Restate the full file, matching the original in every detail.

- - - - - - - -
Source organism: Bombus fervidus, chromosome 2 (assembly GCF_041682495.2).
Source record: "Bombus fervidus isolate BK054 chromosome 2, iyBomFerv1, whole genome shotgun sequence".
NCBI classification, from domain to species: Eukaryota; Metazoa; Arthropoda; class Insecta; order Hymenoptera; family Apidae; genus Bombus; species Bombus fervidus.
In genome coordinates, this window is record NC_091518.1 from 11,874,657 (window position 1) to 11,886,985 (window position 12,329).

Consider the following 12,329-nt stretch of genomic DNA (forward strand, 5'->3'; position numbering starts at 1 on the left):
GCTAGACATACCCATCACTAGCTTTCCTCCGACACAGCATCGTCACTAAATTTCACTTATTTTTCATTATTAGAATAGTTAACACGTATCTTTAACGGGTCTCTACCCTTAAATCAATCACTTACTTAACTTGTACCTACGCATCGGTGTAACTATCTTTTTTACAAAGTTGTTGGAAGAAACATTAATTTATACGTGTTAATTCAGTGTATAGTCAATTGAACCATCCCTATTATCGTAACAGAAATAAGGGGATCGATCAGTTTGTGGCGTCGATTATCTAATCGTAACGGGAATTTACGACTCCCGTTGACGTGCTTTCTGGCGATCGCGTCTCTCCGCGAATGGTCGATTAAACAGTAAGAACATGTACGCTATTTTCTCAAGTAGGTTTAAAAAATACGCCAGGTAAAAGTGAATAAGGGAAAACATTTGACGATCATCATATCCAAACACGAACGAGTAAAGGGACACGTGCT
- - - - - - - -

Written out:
Source organism: Bombus fervidus, chromosome 2 (assembly GCF_041682495.2).
Source record: "Bombus fervidus isolate BK054 chromosome 2, iyBomFerv1, whole genome shotgun sequence".
NCBI classification, from domain to species: Eukaryota; Metazoa; Arthropoda; class Insecta; order Hymenoptera; family Apidae; genus Bombus; species Bombus fervidus.
In genome coordinates, this window is record NC_091518.1 from 11,874,657 (window position 1) to 11,886,985 (window position 12,329).

Consider the following 12,329-nt stretch of genomic DNA (forward strand, 5'->3'; position numbering starts at 1 on the left):
GCTAGACATACCCATCACTAGCTTTCCTCCGACACAGCATCGTCACTAAATTTCACTTATTTTTCATTATTAGAATAGTTAACACGTATCTTTAACGGGTCTCTACCCTTAAATCAATCACTTACTTAACTTGTACCTACGCATCGGTGTAACTATCTTTTTTACAAAGTTGTTGGAAGAAACATTAATTTATACGTGTTAATTCAGTGTATAGTCAATTGAACCATCCCTATTATCGTAACAGAAATAAGGGGATCGATCAGTTTGTGGCGTCGATTATCTAATCGTAACGGGAATTTACGACTCCCGTTGACGTGCTTTCTGGCGATCGCGTCTCTCCGCGAATGGTCGATTAAACAGTAAGAACATGTACGCTATTTTCTCAAGTAGGTTTAAAAAATACGCCAGGTAAAAGTGAATAAGGGAAAACATTTGACGATCATCATATCCAAACACGAACGAGTAAAGGGACACGTGCT